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    Gilbert Melendez won a great fight. How can he possibly be a loser? I can hear you furiously typing a comment already. Hear me out.

    Melendez's teammate Nate Diaz proclaimed that Gil was the best fighter in the world at 155 pounds. That might well be true—but it's hard to make that case after his fight with Thomson. Josh is simply not considered a top fighter anymore. Injuries and time have taken their toll.

    Melendez and Strikeforce are trying to sell Gil as the top dog in his weight class. After Saturday night? That's all but impossible. Melendez isn't supposed to struggle with the Josh Thomson's of the world—not if he's the best in the world.

Loser: Mike Kyle

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    Mike Kyle has come a long way. For years, he was despised in the MMA community—a bully best known for his unsportsmanlike conduct, most notably a despicable attack on Brian Olsen as the referee tried desperately to stop the fight.

    Since then, Kyle is a changed man. He's developed as a man and developed his game dramatically, turning from a brawler into a precision puncher.

    But it took me longer to type that paragraph than it took Rafael "Feijao" Cavalcante to dispatch with Kyle last night. Feijao rocked Kyle early, then tapped him out with a guillotine.

    After the fight, Feijao asked for a title shot. The problem? There's no champion. Announcer Mauro Ranallo speculated that Rafael might fight Gegard Mousasi for the title vacated by Dan Henderson when he left Strikeforce for the UFC.

Winner: Chris Spang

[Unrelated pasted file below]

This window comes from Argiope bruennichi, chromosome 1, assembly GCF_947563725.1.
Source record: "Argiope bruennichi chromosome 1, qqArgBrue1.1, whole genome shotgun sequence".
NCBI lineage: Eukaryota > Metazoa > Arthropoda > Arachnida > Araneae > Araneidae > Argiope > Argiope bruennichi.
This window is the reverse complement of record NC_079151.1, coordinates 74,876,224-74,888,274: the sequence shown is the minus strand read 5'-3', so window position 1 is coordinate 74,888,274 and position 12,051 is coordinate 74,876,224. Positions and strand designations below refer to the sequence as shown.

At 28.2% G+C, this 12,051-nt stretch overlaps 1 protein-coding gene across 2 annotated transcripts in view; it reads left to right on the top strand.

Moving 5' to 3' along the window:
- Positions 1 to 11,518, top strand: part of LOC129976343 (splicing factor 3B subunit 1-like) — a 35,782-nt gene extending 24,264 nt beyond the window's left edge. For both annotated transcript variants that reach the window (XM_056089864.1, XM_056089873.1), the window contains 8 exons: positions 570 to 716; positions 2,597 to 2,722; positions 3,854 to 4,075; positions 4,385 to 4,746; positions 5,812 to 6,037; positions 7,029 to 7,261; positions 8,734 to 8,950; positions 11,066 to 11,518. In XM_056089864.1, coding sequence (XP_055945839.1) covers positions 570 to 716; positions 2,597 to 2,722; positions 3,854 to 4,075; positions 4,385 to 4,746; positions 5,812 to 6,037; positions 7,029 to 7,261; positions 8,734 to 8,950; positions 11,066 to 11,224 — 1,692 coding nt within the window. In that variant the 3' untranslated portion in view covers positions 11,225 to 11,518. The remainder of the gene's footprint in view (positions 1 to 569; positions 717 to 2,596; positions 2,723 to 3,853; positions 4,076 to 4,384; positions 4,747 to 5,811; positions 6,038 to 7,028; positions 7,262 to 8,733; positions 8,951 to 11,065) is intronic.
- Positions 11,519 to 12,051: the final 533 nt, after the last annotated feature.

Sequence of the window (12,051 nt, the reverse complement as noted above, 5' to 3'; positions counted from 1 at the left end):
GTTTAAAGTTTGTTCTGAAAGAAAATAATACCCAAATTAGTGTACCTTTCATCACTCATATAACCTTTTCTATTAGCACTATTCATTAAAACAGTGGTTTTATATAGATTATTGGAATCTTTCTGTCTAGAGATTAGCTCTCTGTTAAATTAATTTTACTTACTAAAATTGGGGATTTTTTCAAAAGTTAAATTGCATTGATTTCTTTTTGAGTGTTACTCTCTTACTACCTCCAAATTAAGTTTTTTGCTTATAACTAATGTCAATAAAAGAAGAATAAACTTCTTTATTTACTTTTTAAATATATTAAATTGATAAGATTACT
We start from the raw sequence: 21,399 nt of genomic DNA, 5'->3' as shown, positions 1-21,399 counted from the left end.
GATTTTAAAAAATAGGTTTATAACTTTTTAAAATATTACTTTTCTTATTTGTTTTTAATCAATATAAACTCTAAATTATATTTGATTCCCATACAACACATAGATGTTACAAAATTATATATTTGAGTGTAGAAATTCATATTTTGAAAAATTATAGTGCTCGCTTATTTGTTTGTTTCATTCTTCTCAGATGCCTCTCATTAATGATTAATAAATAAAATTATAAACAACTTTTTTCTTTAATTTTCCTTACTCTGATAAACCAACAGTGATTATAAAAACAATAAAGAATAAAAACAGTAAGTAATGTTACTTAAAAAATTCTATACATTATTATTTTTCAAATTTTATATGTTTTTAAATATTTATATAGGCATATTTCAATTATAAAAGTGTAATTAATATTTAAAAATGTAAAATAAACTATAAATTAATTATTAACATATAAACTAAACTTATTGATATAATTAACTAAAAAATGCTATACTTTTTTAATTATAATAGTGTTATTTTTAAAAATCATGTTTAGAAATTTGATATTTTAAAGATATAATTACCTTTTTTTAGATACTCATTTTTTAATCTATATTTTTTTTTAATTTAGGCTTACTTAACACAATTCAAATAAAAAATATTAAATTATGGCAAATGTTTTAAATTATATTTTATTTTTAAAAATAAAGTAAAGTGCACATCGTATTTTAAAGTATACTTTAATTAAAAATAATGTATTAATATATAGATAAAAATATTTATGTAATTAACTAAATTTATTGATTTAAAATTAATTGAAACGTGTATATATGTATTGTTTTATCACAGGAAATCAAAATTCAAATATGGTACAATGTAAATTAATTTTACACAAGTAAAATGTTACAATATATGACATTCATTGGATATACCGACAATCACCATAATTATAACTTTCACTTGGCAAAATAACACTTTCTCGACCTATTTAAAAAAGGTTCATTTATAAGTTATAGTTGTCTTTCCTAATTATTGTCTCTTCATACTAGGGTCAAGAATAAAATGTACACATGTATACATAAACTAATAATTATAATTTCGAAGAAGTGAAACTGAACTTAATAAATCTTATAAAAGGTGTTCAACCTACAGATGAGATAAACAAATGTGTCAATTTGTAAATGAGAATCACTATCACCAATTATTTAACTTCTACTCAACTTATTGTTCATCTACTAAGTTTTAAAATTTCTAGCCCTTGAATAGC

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    Chris Spang gave Nah-Shon Burrell a clinic in the Thai plumb, nailing him with knees every time he blinked and with punches when he foolishly tried to avoid the knees. It was the classic "lose-lose scenario for Burrell.

    Burrell was hyped as a great athlete coming into the fight, but Spang, a Swedish striker from a fighting family (his father is a pro boxer and his brother Andreas lost Friday night in the Bellator Season 6 middleweight finals) seemed both stronger and quicker to the punch.

    Real questions remain for Spang. He struggled against the wrestling attack of Ricky Legere Jr. in his last bout and is a long way from contention. But the 24-year-old just made a case that he is a prospect worth watching.

Loser: JZ Cavalcante

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    It's hard to imagine a time when fans could seriously believe Gesias "JZ" Cavalcante was the top lightweight in the world. But a run of success in Japan had many placing JZ on the top of their rankings in 2007.

    Five years of injuries and struggles later, that very idea seems ludicrous. Isaac Vallie-Flagg, despite having a hyphenated last name, is a seriously talented guy. But he's a fighter who JZ was supposed to walk through. Instead, Cavalcante wore down, and Vallie-Flagg was able to win a split decision.

    In his last eight fights, JZ's only one twice. After last night, he's clearly not an elite fighter anymore. Worse? He may not even be worthy of a spot on a major show's roster.

Winners: Virgil Zwicker and Carlos Inocente

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    Yes, it was sloppy. Yes, by the end of the bout, the two men were both exhausted to the point of collapse. No, neither man is a threat to any top fighter in the world.

    But my goodness, these two guys had a fun little scrap. Zwicker, an American Indian tough guy, dropped to 205 for the first time. Based on the gut that still remained, he might even have 185 in his future.

    He was outclassed in talent and athleticism but never quit. He took all that Inocente had to offer and continued charging forward. He was Homer Simpson as a boxer.

    Inocente won a unanimous decision. It won't ever be called pretty. But it was spectacularly, entertainingly, bad.